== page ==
Why the Alabama Mercedes Union Campaign Faltered

A large group of Black and white women and men stands on grass outside the Mercedes-Benz Training Center, smiling, many with fists in the air. Many wear red T-shirts with a UAW logo and the words "Mercedes Workers United."

A majority of workers had committed to vote yes, but some flipped in the closing weeks. Worker Jeremy Kimbrell reflects on the lessons for the next attempt. Photo: UAW

I’m still hot as hell three days after losing a union election at the Mercedes factory complex in Alabama. After years of laying a foundation and six months of 100 percent dedication and putting everything on hold, it’s a tough pill to swallow—losing by 597 votes out of 5,000. That’s especially hard when a large majority of workers had committed to vote yes, but some flipped in the closing weeks.

It’ll take time to know everything that went wrong or what exactly led to the loss, but while things are fresh on my mind, I’ll share a few thoughts. I’ve worked at Mercedes for nearly 25 years and have been part of multiple efforts over those years to build a union. This was the first time we got to a National Labor Relations Board-supervised election on whether to unionize.

Until you go to an election, you can’t understand what it entails or what your company will do. We never really knew how many workers we had. We never really knew which workers would be included or excluded, including students, temps, or contractors.

Now we have a list with every employee on it that we never had before. And while these workers will now have to claim some ownership of every decision the company makes that impacts them, should the company end up lying—as I expect it will—we’ll be able to quickly capitalize on it and remind these workers that with a union contract we don’t have to trust in the company. We’ll have it writing.


The strategy didn’t have a name and it wasn’t organized on paper, but from past experience, we knew generally what we had to do: worker-led. This isn’t in doubt.

If a campaign hopes to be successful, the workers have to lead the way. Organizers can help and the international union can provide resources, but workers have to do the work and be out front.

Our campaign was worker-led. However, in the closing weeks of the campaign as organizers helped us get ready for the vote, I definitely saw workers become less visible. It was harder to get volunteers, and workers weren’t responding to messages or attending meetings as well as they had prior.

Worker-led start to finish. We could’ve been better.


In this union drive, we had the strongest, most reputable group of leaders we’ve ever had. Our leaders were mostly respected and well-liked by co-workers.

They didn’t have attendance or work performance issues, so nobody could blame being a public union supporter for disciplinary actions. I was very proud of the reputation of our leaders.


Move fast by finding leaders with the freedom to move around the plant and build networks—here we found early success and late failure.

We identified workers who had access to the most workers in the course of their shift, allowing our campaign to move as fast as possible. We got this right in concept, except for a couple things I didn’t think about up front.

Team members on the line have the least mobility and therefore the least reach. Team leaders are over teams of six to 10 and can reach a whole line, potentially. They are very valuable—except they’re also the closest personally to management, and they’re potential candidates for supervisor.

Our management focused on our team leaders in the weeks preceding the most serious union-busting. Many of the team leaders flipped from pro-union to anti-union before the closing weeks, and they in turn flipped workers on their lines in the two weeks prior to the vote.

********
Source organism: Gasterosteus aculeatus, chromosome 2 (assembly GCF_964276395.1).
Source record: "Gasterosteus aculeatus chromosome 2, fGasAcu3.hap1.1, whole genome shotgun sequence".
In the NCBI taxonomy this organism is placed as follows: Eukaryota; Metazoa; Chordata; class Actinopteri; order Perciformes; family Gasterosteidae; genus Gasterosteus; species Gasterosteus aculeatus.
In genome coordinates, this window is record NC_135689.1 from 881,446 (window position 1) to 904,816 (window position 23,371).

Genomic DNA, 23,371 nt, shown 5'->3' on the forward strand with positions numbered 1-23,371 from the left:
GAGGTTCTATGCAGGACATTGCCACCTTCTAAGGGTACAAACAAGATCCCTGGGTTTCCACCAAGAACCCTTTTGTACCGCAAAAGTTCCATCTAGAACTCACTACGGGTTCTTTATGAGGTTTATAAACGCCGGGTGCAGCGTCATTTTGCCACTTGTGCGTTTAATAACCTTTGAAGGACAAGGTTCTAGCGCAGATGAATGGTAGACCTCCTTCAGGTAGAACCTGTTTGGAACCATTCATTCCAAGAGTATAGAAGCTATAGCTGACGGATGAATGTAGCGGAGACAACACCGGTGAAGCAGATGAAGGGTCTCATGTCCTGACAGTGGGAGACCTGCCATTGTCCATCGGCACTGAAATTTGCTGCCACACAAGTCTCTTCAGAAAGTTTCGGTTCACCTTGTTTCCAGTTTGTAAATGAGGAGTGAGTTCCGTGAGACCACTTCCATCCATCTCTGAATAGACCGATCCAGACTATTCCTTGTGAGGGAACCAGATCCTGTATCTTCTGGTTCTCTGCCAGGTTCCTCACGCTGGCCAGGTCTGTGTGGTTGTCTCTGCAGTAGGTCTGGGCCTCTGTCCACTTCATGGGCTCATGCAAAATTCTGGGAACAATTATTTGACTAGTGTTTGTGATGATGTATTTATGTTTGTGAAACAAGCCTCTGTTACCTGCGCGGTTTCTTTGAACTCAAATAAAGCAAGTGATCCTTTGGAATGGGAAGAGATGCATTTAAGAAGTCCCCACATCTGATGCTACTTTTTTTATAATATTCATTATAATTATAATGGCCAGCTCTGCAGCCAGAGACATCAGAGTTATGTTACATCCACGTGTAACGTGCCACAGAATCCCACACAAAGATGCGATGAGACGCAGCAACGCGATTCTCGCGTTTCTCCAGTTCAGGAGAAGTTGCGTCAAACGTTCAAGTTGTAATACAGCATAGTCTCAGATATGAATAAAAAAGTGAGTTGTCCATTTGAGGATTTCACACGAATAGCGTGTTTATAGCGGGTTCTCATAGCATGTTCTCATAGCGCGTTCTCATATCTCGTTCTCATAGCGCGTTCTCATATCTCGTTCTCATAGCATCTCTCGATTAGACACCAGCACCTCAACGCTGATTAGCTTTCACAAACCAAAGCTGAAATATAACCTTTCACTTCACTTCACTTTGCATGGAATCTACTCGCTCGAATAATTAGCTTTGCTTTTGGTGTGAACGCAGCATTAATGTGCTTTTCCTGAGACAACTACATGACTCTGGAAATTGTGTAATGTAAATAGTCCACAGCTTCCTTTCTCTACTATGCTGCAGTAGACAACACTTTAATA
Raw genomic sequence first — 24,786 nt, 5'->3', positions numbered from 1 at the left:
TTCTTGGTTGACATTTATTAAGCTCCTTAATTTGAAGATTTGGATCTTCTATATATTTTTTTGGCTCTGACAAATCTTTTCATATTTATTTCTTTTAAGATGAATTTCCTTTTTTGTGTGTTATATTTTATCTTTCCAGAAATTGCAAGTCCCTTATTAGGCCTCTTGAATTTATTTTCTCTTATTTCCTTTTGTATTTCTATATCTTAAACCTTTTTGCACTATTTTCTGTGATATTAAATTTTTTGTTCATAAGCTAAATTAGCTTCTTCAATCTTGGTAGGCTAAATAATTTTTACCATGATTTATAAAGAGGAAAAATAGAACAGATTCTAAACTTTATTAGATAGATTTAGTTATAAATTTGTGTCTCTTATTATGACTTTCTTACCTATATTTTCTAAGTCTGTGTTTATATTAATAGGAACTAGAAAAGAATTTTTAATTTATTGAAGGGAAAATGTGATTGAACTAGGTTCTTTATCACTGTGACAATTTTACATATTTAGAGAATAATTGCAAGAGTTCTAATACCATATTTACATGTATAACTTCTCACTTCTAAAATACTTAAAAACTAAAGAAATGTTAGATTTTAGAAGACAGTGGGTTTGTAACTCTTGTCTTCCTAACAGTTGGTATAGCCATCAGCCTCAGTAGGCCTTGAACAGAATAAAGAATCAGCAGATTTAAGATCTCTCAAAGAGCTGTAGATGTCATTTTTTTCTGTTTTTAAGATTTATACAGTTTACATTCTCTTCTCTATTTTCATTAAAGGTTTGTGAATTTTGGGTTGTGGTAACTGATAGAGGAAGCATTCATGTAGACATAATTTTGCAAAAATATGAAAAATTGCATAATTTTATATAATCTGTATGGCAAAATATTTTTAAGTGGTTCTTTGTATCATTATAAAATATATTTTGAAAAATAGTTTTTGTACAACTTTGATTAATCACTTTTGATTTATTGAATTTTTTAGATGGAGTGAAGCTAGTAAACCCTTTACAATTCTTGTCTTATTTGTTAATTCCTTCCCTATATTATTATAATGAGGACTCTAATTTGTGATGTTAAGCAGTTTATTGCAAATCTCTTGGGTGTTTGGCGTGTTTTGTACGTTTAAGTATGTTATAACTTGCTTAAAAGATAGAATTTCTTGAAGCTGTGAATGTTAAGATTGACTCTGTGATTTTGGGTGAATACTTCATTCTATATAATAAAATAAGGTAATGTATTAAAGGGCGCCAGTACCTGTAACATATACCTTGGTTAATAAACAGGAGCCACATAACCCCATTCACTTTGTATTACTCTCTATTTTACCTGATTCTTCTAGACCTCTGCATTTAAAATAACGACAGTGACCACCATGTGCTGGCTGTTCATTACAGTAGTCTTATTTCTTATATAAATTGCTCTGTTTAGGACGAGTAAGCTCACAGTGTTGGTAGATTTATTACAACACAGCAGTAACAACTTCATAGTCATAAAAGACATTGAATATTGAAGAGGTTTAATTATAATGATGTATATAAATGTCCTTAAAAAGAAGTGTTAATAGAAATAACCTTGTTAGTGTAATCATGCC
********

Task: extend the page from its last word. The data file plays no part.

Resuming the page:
Team leaders are needed, and some of our best leaders were team leaders, but in the end, you need to identify enough regular team members that the inevitable effort by management to flip team leaders won’t have an outsized impact. Team members may actually be able to convince their leaders to stay the course.

It’s risk/reward—there’s a benefit to having team leaders on your side, but it’s a risk because of their proximity to management. We were hurt pretty bad in this area.

Our leaders who were mobile equipment drivers and off-the-line walkers were superstars in our campaign. However, with an active union-busting campaign, being off the line in any capacity can increase the likelihood of flipping allegiance. The purpose of an anti-union campaign is to introduce fear. Fear of losing the easier job to outsourcing, maybe, or fear of a more senior worker bumping you out of your position. It becomes easier to just accept the status quo, because it could get worse, when you’re made to be afraid by lies and false rumors.

Lots of our off-the-line workers who weren’t leaders got cold feet in the closing weeks, decided they had it good enough, and flipped to the company.


Making lists and updating them is critical. It’s the only way to know how many workers are in the plant, where your strong areas are, and where to focus your effort.

We were good with list work. Without the company providing a list, we only missed the total employee number by 75 workers with a unit of 5,075. The company advertised 6,100.


To be successful in a union campaign, workers have got to be public about their union support. This is critical, as it gives other workers confidence in their decision to support and eventually vote yes for unionization.

Our union organizing leadership team did a good job of being public. But we found over the course of the campaign that many workers were hedging their bets in case the union vote failed and didn’t want to be totally public. This was especially true of team leaders and people in specialty jobs. These workers were hesitant to sign cards, while saying they were pro-union. These workers flipped their commitment in big numbers in the end.

A worker who won’t sign a union authorization card is very unlikely to stay committed. It’s a major red flag. In the closing days of our campaign and while being an observer for the election, I noticed very few were still wearing the union hats, buttons, and bracelets that they were so proudly wearing just a couple months prior.